The Relevance of Location in the Remote Work Environment
Rajeev Thakur, Head of Growth and Client Strategy
As a result of the Covid-19 pandemic, the reality of where work gets done has changed for the foreseeable future, as tens of millions in the workforce have been forced to quickly shift to a remote work culture. In fact, according to Pew Research Center’s findings in How the Coronavirus Outbreak Has — and Hasn’t — Changed the Way Americans Work, before the pandemic, only 20% of respondents said that they worked from home. Because of the pandemic, those working from home all or most of the time jumped to 71%, and 54% stated that they want to continue working remotely after the outbreak ends.
Companies need to question the conventional wisdom and plan for a changed workforce. The geography of talent needs to be viewed differently as well. Companies could consider a move to a hub and spoke model with hybrid work arrangement, where a hub is the company’s long-term, branded workplace, and the spokes provide employees with a mostly work-from-home arrangement with available co-working spaces for occasional use. The metro with the largest talent pool and better connectivity becomes the hub while spokes are the communities within a two to three hour drive-time.
Why this model? Because with Covid-19, not only have the cultural and social norms in how and where work gets done changed, but also, the pandemic accelerated the remote work trends that were already taking shape. In fact, many have realized that a lot of work can be done remotely, but working remote exclusively does not work for everyone and all tasks. Also, with a hub and spoke model, the workforce is no longer confined to one city. Instead, companies can have their workforce distributed across a cluster of cities, and with that, can increase access to talent pools while reducing real estate cost and risk. When people are allowed to live where they like and don’t have to commute that often, then they are likely to accept a tradeoff of a lower salary as well.
Without question, companies need to reassess what the future will look like when it comes to time-in-office, function of the workplace, productivity, and social aspects of work. For instance, according to PwC’s US Remote Work Survey — January 12, 2021, a disconnect remains between employers and employees as to the purpose of an office, with employers rating employee productivity as the top reason. This was followed by providing space to meet with clients, enabling employees to collaborate, and enabling company culture. Employees, on the other hand, said the number one purpose of an office is to collaborate, followed by accessing equipment or documents securely, meeting with clients or colleagues, and training and career development. Productivity did not even figure in their top four purposes of an office.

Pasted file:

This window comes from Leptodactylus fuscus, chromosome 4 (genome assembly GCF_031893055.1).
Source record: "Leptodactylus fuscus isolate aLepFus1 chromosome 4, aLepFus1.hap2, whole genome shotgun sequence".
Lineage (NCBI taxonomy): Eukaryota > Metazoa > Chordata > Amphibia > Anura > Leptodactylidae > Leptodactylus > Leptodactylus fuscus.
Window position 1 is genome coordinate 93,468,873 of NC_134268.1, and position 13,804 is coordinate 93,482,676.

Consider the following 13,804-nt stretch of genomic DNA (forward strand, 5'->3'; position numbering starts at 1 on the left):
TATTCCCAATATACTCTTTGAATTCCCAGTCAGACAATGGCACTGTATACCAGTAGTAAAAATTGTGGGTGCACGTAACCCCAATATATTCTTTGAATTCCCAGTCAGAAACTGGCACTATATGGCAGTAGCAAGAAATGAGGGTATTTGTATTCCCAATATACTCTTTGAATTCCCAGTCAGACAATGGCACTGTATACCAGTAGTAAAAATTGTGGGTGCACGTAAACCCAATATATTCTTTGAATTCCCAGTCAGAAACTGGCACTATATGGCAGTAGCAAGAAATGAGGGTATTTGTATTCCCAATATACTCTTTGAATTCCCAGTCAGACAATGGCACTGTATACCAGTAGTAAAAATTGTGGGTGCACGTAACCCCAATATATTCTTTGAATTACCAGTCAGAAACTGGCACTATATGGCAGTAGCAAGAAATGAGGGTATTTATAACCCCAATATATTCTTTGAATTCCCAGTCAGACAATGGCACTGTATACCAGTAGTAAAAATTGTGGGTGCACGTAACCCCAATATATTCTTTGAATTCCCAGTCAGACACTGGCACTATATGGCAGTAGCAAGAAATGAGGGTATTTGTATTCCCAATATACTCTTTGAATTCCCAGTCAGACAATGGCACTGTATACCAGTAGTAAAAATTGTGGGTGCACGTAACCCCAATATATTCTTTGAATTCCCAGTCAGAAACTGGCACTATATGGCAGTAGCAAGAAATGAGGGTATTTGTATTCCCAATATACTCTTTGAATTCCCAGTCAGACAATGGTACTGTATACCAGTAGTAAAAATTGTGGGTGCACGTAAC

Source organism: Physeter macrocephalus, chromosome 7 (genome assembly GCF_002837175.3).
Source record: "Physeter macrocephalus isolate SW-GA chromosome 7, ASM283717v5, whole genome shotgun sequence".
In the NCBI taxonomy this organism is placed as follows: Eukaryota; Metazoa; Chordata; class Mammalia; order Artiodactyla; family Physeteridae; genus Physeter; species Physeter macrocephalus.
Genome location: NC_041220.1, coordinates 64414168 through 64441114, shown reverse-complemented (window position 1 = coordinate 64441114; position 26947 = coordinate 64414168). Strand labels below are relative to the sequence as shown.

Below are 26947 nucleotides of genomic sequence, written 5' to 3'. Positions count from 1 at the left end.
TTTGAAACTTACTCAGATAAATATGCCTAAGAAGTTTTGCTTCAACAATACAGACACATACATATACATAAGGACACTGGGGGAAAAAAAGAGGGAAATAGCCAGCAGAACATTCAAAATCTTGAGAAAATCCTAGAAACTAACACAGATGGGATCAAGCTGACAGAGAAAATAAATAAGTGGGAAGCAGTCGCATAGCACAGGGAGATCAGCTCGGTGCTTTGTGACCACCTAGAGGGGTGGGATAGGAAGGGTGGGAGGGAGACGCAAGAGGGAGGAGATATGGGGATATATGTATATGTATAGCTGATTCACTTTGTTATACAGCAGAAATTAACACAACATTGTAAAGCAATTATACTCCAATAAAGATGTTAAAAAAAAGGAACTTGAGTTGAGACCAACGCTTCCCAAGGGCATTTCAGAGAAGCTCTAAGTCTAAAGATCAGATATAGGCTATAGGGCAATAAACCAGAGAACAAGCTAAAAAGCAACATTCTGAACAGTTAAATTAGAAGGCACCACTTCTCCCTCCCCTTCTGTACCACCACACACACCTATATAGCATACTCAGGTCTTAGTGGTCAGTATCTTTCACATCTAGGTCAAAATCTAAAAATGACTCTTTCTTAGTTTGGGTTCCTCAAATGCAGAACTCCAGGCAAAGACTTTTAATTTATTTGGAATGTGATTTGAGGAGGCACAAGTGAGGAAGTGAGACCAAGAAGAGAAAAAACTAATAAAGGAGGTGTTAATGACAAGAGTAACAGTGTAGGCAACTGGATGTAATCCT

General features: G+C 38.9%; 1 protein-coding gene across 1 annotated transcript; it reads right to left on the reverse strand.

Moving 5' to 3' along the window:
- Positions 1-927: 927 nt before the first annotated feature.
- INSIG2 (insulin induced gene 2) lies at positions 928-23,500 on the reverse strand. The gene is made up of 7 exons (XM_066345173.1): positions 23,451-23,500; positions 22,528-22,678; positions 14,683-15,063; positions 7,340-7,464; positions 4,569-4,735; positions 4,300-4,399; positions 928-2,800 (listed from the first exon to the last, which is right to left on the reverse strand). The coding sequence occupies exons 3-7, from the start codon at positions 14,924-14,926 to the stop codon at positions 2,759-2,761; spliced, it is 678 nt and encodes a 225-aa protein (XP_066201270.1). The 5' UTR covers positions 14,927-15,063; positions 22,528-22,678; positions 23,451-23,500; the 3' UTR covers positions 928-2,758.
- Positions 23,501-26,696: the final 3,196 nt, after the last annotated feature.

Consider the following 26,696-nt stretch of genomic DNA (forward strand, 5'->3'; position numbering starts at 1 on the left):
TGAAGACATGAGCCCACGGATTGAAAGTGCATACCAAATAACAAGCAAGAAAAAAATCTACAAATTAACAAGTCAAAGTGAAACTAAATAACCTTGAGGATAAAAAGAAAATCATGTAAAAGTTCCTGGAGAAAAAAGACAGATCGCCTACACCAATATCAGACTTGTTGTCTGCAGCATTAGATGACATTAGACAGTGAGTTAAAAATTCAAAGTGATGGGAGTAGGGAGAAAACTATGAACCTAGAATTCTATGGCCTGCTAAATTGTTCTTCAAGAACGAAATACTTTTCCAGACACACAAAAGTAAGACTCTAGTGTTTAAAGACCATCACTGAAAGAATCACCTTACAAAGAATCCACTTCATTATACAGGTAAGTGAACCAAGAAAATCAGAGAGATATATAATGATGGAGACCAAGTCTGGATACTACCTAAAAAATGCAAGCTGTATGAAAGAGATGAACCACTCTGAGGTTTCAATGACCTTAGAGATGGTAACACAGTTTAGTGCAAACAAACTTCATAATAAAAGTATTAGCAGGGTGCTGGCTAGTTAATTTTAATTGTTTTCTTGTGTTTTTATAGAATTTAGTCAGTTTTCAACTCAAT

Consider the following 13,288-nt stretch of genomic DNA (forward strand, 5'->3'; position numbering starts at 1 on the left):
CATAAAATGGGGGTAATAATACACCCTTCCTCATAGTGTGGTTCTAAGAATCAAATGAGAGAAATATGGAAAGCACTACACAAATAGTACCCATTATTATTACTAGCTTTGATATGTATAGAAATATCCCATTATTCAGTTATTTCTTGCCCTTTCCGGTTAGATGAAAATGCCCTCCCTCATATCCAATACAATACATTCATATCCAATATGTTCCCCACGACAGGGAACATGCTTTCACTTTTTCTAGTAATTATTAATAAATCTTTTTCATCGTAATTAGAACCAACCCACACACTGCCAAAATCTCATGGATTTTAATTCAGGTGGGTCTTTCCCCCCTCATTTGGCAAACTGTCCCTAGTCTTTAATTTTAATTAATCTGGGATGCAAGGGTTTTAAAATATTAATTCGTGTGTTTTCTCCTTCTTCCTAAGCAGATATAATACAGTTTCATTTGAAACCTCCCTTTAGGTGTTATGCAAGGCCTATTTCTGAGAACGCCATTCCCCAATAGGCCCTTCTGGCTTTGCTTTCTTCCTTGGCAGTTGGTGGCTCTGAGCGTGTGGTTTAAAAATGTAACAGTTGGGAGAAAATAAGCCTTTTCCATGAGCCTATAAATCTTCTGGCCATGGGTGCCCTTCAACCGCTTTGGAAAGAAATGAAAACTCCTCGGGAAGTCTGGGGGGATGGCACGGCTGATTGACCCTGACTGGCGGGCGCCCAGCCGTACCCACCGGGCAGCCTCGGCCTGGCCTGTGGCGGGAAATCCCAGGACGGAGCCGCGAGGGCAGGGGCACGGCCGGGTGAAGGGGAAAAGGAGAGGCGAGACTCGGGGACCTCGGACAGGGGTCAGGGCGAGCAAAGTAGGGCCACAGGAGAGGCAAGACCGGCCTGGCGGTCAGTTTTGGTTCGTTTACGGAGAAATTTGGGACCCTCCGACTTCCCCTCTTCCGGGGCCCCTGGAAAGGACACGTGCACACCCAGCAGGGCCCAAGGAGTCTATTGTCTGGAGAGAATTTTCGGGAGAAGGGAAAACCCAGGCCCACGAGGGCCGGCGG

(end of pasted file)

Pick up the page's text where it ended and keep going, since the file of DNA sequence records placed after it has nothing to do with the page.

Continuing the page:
Obviously, productivity is important, but for employees, productivity and the office are not intertwined. They believe that they can be productive at home, because for them, being in the office is where they do non-headsdown work, like attending meetings.
As many of us have personally experienced, the Covid-19 pandemic accelerated the market’s demand to dramatically increase hybrid teams and locations. This includes co-located and remote teams, or the hub and spoke model. And today, as companies continue to figure out how their workforce will operate, they need to ask themselves key questions, such as:
- What cities should we be looking at?
- Should we be looking at individual metros or clusters of communities?
- If part of the workforce is going to be remote or work hybrid, what is essential for an office?
- Can we be flexible with in-office hours?
We’re in the midst of a great structural shift in how companies operate when it comes to workplace location. People want greater choice in where they live and work, and that means the hybrid model of work will most likely persist, even as our day-to-day life gradually resumes some sense of normalcy. With the location of work changing, business culture, productivity measures, and the physical spaces required need to be rethought.
There are many leading technology and financial services companies declaring that they will get their employees back to the office because according to their leaders that’s how innovation could be ensured. Some big brands that are influencers and trend-makers will succeed in getting their employees back into the office. They have invested heavily in building workplaces for productivity. However, other companies that till now couldn’t compete with big-tech and big-finance on salaries and perks, will now be able to do so if they embrace the hybrid model instead of following their lead.
Want to learn more on how you can deliver on the hub and spoke hybrid model to evaluate where, why, and how to source talent or open offices? Contact the author at firstname.lastname@example.org.